Hello, my name is***** and I have over 20 years of experience as a veterinarian. I am sorry to hear that Zoey has swelling and a rash around her eyes, I'm sure that is uncomfortable for her.
The most common cause of these symptoms is an allergic reaction to something. It could be an insect bite or sting, or or could be related to pollens or mold spores in the air, or a food allergy. Rarely it is due to a contact irritation (getting something in her eyes).
Sometimes with a slower onset of symptoms this can be related to a demodex mite infection.
Finally some autoimmune (body attacks itself) diseases (Pemphigus for example) can affect the area around the eyes with lesions that include swelling, red skin, sometimes blister like lesions, erosions and crusts.
Because allergies are the most common cause you can try some things at home to see if you can help her. You can use a combination of antihistamines and high doses of omega-3 fatty acids to help. In combination fatty acids and antihistamines work synergistically, much better than either one alone. If her symptoms came up pretty suddenly and seem to worsen seasonally I would think that inhaled allergens are a part of her problem.
You can try:
1)Benadryl (diphenhydramine only don't use the combination products with acetaminophen or decongestants as they can be toxic for dogs) at a dose of 1mg to 2mg per pound of body weight or one 25mg capsule per 15 to 25 pounds of body weight orally every 8 hours. I know that you tried Benadryl, but I wanted to make sure that you gave an accurate dose, and used the right formulation (without decongestants or acetaminophen).
OR 2)Claritin (loratidine) at 5mg per 25 pounds of body weight once or twice daily.
OR 3)Hydroxyzine at 1mg per pound of body weight orally every 8 hours.
OR 4) Chlorpheniramine at 4mg to 8mg per dog once or twice daily.
OR 5) Zyrtec (Cetirizine hydrochloride) at 1/2 mg per pound of body weight orally every 24 hours. That would be one 10mg tablet per 20 pounds of body weight. Make sure it is NOT the formulation with a decongestant (such as Zyrtec-D) because dogs cannot tolerate decongestants.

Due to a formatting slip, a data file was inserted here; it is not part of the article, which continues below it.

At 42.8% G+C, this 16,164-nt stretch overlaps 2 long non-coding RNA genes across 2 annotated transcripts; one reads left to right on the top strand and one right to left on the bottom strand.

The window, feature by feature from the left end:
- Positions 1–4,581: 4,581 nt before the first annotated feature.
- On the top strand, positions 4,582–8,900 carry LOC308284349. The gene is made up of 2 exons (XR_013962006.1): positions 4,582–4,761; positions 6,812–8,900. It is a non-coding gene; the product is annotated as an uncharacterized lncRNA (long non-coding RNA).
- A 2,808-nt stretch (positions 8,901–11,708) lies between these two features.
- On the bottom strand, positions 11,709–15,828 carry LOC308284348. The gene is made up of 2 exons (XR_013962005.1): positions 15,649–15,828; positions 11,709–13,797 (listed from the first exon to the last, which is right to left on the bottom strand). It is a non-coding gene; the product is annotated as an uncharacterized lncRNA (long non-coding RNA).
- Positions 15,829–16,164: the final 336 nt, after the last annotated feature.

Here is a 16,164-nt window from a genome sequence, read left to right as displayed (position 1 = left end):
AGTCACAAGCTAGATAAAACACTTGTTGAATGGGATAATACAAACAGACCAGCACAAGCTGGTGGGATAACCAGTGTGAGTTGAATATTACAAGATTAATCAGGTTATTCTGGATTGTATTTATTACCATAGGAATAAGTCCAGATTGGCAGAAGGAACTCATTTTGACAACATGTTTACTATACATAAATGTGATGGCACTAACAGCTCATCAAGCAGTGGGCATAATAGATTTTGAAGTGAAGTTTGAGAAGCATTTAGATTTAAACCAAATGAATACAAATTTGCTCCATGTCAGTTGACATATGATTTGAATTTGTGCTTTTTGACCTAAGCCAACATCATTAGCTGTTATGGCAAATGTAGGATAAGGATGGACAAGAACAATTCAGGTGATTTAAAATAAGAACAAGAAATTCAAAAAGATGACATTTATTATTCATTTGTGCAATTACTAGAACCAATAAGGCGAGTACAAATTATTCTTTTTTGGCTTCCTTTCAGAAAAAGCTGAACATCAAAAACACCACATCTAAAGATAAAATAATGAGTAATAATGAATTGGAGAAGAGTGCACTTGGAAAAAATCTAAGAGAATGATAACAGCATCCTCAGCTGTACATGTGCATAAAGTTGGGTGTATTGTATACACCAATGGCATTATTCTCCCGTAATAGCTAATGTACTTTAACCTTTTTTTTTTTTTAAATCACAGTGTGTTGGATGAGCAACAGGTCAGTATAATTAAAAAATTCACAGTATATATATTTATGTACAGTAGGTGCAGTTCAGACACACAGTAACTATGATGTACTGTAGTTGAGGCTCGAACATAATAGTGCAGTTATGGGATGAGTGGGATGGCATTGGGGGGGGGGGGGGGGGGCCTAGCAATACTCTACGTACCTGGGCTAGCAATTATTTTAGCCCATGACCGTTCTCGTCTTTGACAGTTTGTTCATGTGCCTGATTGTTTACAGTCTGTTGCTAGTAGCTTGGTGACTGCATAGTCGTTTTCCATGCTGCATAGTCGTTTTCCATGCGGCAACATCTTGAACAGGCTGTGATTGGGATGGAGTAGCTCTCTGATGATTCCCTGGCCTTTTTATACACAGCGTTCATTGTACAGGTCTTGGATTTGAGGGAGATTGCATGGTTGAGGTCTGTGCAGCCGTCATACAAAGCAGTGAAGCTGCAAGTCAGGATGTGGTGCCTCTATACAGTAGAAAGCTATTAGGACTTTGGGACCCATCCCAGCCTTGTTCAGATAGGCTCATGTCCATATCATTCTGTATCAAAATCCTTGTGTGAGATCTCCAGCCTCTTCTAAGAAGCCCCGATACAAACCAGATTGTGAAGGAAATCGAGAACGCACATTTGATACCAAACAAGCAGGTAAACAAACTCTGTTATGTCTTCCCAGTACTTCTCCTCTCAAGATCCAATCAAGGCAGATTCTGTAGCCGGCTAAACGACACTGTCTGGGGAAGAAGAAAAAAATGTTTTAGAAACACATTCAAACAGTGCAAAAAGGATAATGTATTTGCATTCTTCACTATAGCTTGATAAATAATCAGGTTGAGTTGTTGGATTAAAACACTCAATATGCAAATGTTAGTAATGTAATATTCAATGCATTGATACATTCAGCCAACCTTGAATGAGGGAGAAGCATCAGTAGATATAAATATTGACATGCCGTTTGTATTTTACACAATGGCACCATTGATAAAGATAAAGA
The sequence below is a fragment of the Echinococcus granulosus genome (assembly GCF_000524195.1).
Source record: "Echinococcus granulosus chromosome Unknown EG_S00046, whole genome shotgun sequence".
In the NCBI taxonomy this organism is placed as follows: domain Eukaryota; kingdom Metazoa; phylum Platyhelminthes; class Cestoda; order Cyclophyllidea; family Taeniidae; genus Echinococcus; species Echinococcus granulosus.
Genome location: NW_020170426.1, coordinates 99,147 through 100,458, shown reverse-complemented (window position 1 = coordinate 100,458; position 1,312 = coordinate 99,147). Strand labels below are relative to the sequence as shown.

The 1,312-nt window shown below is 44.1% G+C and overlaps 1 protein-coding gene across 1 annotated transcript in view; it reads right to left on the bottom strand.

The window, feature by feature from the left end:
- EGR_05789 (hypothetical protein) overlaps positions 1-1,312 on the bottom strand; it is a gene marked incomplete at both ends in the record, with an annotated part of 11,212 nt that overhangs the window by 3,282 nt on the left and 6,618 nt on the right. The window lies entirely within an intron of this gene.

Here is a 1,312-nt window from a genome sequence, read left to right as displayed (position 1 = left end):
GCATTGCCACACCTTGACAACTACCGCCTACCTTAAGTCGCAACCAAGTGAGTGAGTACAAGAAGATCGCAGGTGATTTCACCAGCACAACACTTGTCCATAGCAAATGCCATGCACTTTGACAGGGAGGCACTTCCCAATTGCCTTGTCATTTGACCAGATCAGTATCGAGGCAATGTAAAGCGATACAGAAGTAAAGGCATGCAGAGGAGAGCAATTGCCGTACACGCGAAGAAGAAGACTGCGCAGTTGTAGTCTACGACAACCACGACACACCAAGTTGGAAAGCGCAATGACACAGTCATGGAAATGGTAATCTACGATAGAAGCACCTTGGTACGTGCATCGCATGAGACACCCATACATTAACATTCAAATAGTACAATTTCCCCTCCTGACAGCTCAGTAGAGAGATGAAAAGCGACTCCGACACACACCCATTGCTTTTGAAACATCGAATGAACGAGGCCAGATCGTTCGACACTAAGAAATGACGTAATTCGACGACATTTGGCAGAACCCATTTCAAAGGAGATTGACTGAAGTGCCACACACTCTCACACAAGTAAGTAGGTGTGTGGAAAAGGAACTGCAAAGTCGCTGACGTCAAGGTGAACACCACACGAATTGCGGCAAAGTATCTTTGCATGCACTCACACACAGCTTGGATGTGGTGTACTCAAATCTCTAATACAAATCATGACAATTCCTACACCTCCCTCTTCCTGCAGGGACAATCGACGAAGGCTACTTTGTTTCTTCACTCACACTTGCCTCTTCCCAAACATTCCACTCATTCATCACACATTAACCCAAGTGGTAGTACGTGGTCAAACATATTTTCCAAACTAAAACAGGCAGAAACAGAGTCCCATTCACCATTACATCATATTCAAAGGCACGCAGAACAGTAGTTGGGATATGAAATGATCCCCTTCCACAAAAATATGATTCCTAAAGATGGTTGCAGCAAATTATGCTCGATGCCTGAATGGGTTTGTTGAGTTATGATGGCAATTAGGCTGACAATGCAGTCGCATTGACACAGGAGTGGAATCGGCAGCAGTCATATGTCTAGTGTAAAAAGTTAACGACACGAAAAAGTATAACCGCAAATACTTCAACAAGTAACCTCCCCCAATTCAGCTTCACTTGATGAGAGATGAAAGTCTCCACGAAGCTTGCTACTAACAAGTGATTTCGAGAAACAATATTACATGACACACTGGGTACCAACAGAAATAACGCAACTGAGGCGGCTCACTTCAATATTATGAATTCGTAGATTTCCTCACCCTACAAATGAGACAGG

Some dogs do better on one antihistamine rather than another. Give the one you pick a week trial and if it isn't working try another. In general I see Cetirizine help the most dogs, but every dog is different so I gave you several to try. Be aware antihistamines can cause sleepiness or hyperactivity in some dogs. These side effects do wear off with repeated use.
Omega-3 fatty acids are fish oil products. 3V by DVM or Derm Caps ES are good brand name products. Use the high end of the dosing schedule for your pup's weight. I recommend a dose based upon the EPA portion (eicosapentanoic acid) of the supplement as if we do that the rest of the supplement will be properly balanced. Give her 20mg of EPA per pound of body weight per day. For example an 80 pound dog could take 1600mg of EPA per day.
Cool water compresses may help reduce swelling and inflammation. The water rinses off allergens in her hair and the cool temperature soothes itchy skin.
Food allergy is very possible with her as well given the location of lesions and if she seems to be itchy all year round. Dogs can develop allergies to any protein or carbohydrate so even if she is only fed one thing that can be what she is allergic to. Dogs with food allergies tend to lick and scratch their paws, face and ears the most, but any of the "allergy reactive areas" can be affected.
I don't know what sort of diet change you made. Make sure that the food that you put her on is a true hypoallergenic diet. The trouble with "limited ingredient" or "low allergy" pet store brands is that the same machinery is used on multiple lots of food without sterilization cleaning in between. So for example even if a food says it has salmon and rice if the previous batch had beef and corn then you will get traces of those ingredients in your bag of food. Not a big deal if your dog isn't allergic but a waste of money thinking that the food was hypoallergenic and not good for your dog if those happen to be allergens for your dog. The veterinary brand true hypoallergenic foods are more expensive because it isn't cheap to thoroughly remove all traces of a previous food mixture from the machines used to process food.
Generally what I recommend is trying to clear the skin and then adding one food item (chicken, beef, corn wheat etc) every month to see what they react to. Then we can find a regular food to try. As far as permanent diets I do tend to stick with Purina Pro Plan brands or Nature's Recipe as I find those rarely if ever have cross contamination. Purina Pro Plan Turkey and Barley or Nature's Recipe Vegetarian or Venison are pretty good products. I know that this isn't easy from personal experience (my dog is allergic to wheat) and it is time consuming, but worth it.
If you choose to try testing/treating her for a food allergy I recommend that you try a true hypoallergenic diet like Hills z/d or Purina Veterinary Diets HA. No treats, flavored medication or bones while on the diet and it must be used for a least 12 to 16 weeks to see the full effects. You should see some improvement in 6 to 8 weeks.
If she is rubbing her face on things or pawing at her face I highly recommend placing an elizabethan (lampshade , cone of shame) collar on her. The more she rubs the more traumatized her skin will be and chances of causing a corneal ulcer or a secondary skin infection increase the more she rubs.
If she isn't significantly better in a few days then I recommend having your family veterinarian take a look at her.
Please let me know if you have any further questions.